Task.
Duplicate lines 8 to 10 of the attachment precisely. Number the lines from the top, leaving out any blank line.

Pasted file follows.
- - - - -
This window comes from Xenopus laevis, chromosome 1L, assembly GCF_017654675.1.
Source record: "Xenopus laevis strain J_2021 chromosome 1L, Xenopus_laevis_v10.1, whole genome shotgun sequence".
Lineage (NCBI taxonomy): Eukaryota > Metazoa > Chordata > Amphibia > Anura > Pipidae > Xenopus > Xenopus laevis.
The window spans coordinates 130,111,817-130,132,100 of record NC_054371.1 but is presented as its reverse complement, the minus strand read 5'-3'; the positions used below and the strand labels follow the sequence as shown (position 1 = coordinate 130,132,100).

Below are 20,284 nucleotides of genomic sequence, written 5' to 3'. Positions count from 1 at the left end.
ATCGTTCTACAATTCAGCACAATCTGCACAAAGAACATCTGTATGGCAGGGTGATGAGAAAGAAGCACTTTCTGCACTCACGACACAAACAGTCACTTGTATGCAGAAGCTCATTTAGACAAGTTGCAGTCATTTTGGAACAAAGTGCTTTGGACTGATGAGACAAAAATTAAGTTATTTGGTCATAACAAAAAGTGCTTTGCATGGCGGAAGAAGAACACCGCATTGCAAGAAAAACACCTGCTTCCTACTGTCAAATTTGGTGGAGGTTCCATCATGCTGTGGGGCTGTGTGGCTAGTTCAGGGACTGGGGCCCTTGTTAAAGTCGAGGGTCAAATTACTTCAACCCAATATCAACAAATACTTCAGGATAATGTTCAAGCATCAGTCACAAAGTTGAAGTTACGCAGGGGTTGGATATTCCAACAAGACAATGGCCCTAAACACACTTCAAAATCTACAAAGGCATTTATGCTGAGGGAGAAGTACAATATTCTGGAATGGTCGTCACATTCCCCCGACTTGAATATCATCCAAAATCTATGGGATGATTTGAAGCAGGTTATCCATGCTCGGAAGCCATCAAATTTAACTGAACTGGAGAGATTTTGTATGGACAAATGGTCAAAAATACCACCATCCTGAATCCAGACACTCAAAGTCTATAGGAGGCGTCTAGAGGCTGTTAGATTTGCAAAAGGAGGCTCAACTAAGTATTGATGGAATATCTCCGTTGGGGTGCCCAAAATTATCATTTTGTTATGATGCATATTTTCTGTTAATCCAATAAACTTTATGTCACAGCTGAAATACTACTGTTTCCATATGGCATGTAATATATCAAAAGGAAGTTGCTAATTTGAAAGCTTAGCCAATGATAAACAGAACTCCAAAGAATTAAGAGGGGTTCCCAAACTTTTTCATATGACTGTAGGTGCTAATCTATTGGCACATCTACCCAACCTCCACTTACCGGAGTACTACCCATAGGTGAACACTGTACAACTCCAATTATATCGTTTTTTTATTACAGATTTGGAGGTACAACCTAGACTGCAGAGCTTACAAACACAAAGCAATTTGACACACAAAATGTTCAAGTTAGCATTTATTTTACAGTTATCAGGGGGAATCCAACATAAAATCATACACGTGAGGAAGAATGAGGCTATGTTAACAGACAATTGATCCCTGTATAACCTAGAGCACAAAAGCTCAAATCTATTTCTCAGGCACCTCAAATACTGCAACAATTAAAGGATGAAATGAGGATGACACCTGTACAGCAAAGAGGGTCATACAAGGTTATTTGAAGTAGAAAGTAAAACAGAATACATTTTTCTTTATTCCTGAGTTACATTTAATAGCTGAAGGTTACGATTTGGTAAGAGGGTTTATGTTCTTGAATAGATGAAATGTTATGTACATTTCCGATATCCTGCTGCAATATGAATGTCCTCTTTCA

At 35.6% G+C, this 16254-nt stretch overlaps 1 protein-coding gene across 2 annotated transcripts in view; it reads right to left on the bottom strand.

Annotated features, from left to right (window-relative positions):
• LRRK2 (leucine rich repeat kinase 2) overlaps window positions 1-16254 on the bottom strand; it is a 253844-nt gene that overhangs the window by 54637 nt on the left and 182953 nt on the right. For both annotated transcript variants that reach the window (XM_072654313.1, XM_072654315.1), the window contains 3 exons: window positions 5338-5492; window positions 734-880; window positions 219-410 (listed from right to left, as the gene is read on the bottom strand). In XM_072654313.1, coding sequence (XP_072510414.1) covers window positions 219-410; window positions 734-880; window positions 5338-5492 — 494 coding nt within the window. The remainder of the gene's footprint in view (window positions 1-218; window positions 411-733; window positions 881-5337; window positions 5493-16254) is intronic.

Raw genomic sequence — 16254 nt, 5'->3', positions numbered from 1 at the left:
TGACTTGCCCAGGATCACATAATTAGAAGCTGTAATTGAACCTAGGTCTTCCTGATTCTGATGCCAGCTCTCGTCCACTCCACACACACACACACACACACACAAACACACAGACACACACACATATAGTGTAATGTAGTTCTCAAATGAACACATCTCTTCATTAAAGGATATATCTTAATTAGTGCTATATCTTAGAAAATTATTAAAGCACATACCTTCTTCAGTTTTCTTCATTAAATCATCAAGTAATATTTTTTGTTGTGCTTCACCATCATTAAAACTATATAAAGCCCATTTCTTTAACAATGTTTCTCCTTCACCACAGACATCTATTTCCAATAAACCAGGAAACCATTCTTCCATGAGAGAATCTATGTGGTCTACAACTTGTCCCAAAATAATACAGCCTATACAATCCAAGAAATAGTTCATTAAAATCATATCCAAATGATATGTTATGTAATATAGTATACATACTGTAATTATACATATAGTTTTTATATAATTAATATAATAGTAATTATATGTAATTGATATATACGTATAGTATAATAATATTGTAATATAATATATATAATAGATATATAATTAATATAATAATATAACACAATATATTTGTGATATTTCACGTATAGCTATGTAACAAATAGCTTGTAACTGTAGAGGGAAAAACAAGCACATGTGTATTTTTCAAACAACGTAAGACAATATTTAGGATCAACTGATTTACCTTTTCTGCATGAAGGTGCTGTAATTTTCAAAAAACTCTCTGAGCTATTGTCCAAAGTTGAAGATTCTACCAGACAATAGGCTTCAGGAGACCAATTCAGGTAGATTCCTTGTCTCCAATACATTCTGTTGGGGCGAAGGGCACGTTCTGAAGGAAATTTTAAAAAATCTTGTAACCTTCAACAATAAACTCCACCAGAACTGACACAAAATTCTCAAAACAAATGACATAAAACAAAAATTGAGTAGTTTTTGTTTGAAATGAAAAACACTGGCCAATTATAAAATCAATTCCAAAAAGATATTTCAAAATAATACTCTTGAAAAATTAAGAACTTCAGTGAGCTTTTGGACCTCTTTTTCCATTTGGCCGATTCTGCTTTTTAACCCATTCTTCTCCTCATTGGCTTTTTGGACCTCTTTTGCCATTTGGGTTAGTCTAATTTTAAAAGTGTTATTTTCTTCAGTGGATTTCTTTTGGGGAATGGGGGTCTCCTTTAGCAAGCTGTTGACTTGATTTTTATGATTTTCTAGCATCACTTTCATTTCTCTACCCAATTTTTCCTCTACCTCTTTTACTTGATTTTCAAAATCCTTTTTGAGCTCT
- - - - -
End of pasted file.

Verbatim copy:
Annotated features, from left to right (window-relative positions):
• LRRK2 (leucine rich repeat kinase 2) overlaps window positions 1-16254 on the bottom strand; it is a 253844-nt gene that overhangs the window by 54637 nt on the left and 182953 nt on the right. For both annotated transcript variants that reach the window (XM_072654313.1, XM_072654315.1), the window contains 3 exons: window positions 5338-5492; window positions 734-880; window positions 219-410 (listed from right to left, as the gene is read on the bottom strand). In XM_072654313.1, coding sequence (XP_072510414.1) covers window positions 219-410; window positions 734-880; window positions 5338-5492 — 494 coding nt within the window. The remainder of the gene's footprint in view (window positions 1-218; window positions 411-733; window positions 881-5337; window positions 5493-16254) is intronic.

Raw genomic sequence — 16254 nt, 5'->3', positions numbered from 1 at the left: